There was no difference in body weight gain between the control sub-groups or schistosome-only infected (S) and non-infected (N) (data not shown). From Table 1, trends in percent hematocrit values show similarity between sub-groups N and S. These results suggest no hematological differences between uninfected and schistosome-only infected mice, which could possibly explain the observed differences in parasitemia trends following malaria infection. In similar work with Echinostoma caproni and P. yoelii co-infection, Noland et al. found no hematological differences between co-infected and malaria-only infected mice in spite of the exacerbation of parasitemia during co-infection (Noland, et al., 2005). In Thailand among cerebral malaria patients Nacher et al., found reduced reticulocytemia and increased anemia in patients co-infected with Ascaris compared to those patients infected with malaria only (Nacher, et al., 2001, Nacher, et al., 2002). Exacerbation of P. berghei, P. yoelii and P. chabaudi malaria parasitemia has been demonstrated in S. mansoni co-infected mice (Helmby, et al., 1998, Lwin, et al., 1982, Yoshida, et al., 2000). However, to our knowledge, it is the first time a similar exacerbation has been demonstrated in pre-patent S. mansoni co-infection (Fig 2, panels A and B) in which malaria infection was initiated at 14 and 28 DPSI, respectively.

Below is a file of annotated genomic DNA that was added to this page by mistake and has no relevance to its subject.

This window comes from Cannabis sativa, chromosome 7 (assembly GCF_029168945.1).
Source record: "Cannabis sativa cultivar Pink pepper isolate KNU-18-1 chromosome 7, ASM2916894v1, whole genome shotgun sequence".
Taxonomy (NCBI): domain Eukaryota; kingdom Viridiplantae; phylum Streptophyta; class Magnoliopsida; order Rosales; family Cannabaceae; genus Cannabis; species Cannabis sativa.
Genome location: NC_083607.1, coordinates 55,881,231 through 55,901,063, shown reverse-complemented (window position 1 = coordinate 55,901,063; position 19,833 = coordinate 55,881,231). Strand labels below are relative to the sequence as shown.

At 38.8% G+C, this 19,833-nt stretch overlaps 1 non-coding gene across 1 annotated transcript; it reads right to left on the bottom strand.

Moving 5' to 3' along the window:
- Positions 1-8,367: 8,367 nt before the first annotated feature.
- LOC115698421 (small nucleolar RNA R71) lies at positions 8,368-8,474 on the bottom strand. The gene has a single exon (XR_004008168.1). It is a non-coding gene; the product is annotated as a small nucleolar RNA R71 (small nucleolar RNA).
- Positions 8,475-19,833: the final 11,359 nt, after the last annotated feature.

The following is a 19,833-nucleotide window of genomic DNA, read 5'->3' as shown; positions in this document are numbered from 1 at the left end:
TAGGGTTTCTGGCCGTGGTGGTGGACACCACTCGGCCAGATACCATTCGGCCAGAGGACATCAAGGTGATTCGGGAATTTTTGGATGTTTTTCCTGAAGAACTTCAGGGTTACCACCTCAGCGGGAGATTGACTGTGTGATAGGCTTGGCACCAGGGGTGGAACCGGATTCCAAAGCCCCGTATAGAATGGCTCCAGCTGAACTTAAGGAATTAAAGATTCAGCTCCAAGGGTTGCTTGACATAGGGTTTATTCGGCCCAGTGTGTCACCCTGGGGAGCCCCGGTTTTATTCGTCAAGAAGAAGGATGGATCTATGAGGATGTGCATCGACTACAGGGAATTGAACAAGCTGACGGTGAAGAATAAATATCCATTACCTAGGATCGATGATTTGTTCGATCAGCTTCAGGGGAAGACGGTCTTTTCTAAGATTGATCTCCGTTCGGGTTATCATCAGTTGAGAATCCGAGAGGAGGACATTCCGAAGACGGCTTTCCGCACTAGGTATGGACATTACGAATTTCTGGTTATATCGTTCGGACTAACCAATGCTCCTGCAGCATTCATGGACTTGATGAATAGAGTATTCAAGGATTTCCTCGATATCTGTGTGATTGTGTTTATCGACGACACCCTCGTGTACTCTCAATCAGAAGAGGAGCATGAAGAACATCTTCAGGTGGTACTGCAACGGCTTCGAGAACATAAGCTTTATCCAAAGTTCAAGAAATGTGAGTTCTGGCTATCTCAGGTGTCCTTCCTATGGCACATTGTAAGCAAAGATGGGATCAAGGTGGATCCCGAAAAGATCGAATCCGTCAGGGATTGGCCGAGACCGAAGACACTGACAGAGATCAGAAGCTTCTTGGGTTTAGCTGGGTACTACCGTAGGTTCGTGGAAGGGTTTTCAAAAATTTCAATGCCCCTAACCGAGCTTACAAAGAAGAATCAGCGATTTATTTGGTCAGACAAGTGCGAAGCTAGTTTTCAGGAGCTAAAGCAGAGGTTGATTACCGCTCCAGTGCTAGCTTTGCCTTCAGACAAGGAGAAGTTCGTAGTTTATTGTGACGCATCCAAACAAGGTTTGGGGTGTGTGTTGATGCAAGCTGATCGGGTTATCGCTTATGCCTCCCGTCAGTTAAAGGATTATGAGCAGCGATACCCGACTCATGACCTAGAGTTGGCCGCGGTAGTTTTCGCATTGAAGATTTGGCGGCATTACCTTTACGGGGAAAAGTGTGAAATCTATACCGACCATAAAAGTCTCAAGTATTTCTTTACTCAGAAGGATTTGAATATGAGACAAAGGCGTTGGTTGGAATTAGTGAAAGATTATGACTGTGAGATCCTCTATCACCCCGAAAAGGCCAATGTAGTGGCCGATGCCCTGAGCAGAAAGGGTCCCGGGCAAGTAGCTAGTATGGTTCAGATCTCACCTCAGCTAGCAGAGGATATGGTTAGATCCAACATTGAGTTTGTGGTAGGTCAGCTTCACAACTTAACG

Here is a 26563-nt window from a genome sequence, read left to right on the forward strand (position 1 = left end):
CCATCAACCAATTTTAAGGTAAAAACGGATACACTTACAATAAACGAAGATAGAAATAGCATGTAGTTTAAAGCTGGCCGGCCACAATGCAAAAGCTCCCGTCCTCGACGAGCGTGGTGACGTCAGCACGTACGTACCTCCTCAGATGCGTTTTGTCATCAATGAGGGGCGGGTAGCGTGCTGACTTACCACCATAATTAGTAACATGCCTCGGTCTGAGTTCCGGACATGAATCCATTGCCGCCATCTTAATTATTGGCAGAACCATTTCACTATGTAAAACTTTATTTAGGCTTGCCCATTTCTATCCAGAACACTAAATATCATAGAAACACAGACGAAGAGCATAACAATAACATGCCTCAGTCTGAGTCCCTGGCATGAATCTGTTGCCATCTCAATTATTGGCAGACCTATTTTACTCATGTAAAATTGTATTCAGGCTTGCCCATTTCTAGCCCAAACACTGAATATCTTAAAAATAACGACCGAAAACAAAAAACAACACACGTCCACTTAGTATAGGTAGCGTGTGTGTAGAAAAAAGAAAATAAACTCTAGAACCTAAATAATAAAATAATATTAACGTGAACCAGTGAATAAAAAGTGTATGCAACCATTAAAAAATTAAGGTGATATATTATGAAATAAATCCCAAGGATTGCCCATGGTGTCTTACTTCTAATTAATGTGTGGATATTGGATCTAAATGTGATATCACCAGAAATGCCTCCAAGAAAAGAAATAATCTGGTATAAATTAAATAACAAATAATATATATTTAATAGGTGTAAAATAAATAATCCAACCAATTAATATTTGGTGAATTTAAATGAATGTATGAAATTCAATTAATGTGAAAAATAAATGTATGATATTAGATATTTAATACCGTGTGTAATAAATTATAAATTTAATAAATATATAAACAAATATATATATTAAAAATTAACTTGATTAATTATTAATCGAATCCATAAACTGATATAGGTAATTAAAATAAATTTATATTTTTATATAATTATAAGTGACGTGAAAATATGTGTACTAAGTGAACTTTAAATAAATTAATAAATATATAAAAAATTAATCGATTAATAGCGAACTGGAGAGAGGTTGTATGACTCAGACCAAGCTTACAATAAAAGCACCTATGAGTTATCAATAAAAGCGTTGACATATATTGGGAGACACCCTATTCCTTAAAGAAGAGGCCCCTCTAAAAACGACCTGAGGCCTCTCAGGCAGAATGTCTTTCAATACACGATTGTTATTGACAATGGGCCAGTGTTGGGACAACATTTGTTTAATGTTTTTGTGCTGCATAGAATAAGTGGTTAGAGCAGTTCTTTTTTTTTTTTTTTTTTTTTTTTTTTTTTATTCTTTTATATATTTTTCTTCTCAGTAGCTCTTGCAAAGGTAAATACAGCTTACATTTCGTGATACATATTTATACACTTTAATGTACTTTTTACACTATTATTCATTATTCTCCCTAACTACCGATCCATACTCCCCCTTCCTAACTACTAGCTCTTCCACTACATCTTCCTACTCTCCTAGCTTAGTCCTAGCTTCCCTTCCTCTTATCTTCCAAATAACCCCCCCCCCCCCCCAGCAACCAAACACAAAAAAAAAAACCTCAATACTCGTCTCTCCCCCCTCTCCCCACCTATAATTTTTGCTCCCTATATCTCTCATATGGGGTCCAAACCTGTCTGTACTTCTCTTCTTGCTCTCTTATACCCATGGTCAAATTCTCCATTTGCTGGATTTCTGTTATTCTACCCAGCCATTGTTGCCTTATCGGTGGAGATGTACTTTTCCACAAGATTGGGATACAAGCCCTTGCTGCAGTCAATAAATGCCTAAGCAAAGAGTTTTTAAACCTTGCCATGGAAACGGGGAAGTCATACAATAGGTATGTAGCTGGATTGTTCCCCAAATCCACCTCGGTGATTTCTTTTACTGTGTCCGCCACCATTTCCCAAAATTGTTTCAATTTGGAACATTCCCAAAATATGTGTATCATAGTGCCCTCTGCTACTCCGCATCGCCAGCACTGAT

The prevailing hypothesis is that helminth infections induce a Th2 type immune response (Helmby, et al., 1998, Nacher, et al., 2002) and this might explain the increased malaria parasitemia after the schistosome infection has reached the patency stage (Grzych, et al., 1991, Legesse, et al., 2004, Lwin, et al., 1982). However, the observation of increased parasitemia in mice during pre-patent schistosome infection seems counter-intuitive, especially given that this stage of worm infection also promotes a Th1 response in the host as reviewed by Fallon (Fallon, 2000). In such a scenario, it would be expected that theTh1 environment would favor control of primary malaria parasitemia. On the other hand, such an environment may suppress a switch from Th1 to the Th2 cytokine milieu, which is required for the antibody mediated final parasite clearance. This may offer an explanation for the increased parasitemia and delayed clearance of malaria parasite observed in the co-infected mice in groups A and B. Future studies to investigate the cytokine milieu in each of these groups might help shed light on the possible mechanisms leading to the exacerbation of malaria in both pre-patent and patent schistosomiasis infections as well as increased case fatality in the latter. It would also be of interest to carry out similar studies to evaluate spleen cells for response to malaria antigens in order to determine the cytokines produced and how they differ between co-infected and malaria-only infected groups of mice.